We turned Brazilians’ eternal love for cookies into a way to spot cancerous moles and save lives.

Brazil has the highest rate of solar radiation in the world. On top of that, over 70 million Brazilians work under the sun all year long. It’s not surprising that skin cancer is the most common cancer in Brazil, with melanoma causing 75% of skin cancer deaths. When we noticed that a melanoma mole looks like a cookie, we decided to leverage Brazilians’ love for cookies with 'DiagnostiCookies' – a simple guide to identify melanoma and save lives.

Diagnosti Cookies Case Film Cannes
Melanoma is the most aggressive skin cancer, but it's also the most treatable with an early diagnosis. DiagnostiCookies is an easy way to teach people how to examine their skin so they can detect melanoma and seek treatment, which can help prevent 99% of melanoma deaths.

Dr. Ligiane Pupo

Horaios Dermatology Clinic

In Brazil, where over 70 million Brazilians work out in the sun, we needed a simple way to help people identify melanoma with their own eyes and give them the knowledge to identify odd moles effectively.

Ever noticed that a melanoma mole looks like a cookie? Since Brazilians love cookies, which are sold everywhere, from almost every coffee shop to cookie kiosks, we sought to combine Brazilians' love of cookies with the need to educate them on the importance of early melanoma detection.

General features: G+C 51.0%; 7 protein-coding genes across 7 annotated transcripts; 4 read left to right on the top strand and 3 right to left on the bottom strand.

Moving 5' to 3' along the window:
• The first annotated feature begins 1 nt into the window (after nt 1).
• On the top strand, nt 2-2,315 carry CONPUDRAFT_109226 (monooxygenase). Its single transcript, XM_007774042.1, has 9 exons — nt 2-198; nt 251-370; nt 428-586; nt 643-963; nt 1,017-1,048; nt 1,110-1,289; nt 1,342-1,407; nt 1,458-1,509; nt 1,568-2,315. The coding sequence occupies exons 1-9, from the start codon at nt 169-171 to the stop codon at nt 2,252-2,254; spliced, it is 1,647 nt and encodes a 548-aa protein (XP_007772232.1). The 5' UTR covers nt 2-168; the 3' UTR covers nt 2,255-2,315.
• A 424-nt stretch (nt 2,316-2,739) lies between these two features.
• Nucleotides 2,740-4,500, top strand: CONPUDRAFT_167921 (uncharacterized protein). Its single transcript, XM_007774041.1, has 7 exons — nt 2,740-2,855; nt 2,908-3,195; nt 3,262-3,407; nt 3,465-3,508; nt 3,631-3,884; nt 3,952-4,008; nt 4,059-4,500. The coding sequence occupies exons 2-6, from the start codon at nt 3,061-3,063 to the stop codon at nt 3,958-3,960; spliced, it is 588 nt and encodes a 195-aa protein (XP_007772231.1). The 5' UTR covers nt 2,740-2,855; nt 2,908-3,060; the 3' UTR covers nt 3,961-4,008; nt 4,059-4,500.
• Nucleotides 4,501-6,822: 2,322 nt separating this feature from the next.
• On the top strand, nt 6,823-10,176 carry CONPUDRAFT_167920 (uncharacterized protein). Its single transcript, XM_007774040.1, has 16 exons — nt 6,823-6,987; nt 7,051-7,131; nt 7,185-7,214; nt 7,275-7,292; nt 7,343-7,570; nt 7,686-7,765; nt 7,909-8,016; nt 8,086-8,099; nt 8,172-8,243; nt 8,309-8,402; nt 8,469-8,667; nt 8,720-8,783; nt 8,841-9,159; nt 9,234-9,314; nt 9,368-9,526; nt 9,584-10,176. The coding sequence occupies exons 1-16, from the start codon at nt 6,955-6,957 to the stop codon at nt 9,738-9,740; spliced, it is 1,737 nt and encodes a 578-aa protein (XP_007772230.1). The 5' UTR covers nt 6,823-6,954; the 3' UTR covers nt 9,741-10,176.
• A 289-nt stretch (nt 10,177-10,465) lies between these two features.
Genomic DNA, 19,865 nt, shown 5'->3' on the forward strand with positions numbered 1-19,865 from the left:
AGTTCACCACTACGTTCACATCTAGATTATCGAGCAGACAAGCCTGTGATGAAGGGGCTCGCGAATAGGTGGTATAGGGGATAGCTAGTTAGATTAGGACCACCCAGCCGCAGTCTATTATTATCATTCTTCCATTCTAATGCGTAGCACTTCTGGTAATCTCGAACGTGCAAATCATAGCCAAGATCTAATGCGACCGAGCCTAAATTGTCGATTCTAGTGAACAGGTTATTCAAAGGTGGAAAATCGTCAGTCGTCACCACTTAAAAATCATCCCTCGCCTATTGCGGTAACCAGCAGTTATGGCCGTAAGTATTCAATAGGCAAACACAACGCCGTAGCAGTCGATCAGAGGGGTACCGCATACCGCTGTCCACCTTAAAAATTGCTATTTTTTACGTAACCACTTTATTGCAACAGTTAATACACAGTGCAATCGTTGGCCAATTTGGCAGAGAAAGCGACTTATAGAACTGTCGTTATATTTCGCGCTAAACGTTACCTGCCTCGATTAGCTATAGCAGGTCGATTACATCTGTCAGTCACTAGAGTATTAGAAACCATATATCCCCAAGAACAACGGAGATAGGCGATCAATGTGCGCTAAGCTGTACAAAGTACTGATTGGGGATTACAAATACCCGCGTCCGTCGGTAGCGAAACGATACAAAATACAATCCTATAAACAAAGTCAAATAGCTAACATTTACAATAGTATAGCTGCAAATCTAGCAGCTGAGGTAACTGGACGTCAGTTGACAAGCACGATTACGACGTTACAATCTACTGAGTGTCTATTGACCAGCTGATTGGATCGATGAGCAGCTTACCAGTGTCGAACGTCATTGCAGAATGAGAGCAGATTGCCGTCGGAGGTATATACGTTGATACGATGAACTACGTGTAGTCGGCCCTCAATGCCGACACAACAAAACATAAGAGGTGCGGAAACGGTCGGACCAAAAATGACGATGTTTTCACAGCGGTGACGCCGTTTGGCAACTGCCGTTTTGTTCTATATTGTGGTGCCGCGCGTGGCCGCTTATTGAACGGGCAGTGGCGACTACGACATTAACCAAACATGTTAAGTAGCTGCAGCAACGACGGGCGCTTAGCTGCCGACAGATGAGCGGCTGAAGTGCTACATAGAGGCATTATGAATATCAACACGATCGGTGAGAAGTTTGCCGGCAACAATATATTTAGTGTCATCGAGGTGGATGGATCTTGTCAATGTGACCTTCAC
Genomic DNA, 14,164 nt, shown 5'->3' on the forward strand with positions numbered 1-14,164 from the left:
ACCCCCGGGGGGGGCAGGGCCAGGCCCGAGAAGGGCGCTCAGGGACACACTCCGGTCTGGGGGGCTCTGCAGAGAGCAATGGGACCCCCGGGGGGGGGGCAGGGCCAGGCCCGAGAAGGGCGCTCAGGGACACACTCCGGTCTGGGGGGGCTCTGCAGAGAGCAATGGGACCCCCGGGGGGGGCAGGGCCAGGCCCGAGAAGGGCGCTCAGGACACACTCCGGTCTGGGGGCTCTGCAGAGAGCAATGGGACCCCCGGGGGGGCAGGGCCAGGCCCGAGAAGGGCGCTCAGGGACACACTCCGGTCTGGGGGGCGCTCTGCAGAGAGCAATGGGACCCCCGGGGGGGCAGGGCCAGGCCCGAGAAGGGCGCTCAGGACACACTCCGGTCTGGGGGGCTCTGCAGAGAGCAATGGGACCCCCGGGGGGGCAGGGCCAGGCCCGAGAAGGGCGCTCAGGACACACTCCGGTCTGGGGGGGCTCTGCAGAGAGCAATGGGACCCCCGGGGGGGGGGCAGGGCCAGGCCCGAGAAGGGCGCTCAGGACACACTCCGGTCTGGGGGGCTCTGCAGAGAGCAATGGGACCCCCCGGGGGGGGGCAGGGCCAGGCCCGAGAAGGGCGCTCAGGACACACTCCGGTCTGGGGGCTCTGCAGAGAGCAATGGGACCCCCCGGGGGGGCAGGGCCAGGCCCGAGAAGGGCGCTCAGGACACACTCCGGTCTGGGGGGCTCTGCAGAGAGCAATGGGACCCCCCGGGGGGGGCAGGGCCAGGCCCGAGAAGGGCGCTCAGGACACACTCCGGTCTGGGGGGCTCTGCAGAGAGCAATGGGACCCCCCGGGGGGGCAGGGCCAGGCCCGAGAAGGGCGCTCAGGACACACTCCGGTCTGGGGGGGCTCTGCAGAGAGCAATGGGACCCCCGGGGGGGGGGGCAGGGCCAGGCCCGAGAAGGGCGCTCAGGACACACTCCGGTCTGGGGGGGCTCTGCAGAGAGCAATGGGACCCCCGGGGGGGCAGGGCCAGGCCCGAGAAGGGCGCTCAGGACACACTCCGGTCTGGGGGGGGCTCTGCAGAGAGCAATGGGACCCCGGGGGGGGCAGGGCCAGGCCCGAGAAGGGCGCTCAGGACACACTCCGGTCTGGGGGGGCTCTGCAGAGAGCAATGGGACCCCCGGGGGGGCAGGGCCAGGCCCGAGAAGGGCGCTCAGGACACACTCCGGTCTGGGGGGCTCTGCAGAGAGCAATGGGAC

'DiagnostiCookies' makes it easy to identify melanoma. In each box, you see a side-by-side comparison of cookies resembling healthy moles and ones that resemble melanoma moles, showing the differences in size, color, shape, and texture. Melanoma moles might have uneven borders, be bigger than six millimeters, be asymmetrical, have a variety of colors, or evolve their characteristics over time.

The box also comes with a guide to identify these signs and motivate people to do a visual skin cancer screening on themselves, their friends, and loved ones. The guide also explains that if a mole changes characteristics, it could be a sign of malignant transformation and to seek medical consultation.

The idea was launched on social media and almost immediately became a hit, garnering 60 million views in less than 24 hours. Then the impossible happened. With no paid media, more than a dozen Brazilian celebrities and even a CNN reporter showed their support for the campaign online. One was a famous TV host, Sabrina Sato, with 31.5 million followers, and the other was a famous singer named Simaria with 27.9 million followers. These massive levels of engagement helped drive a 320% increase in clinic website views.

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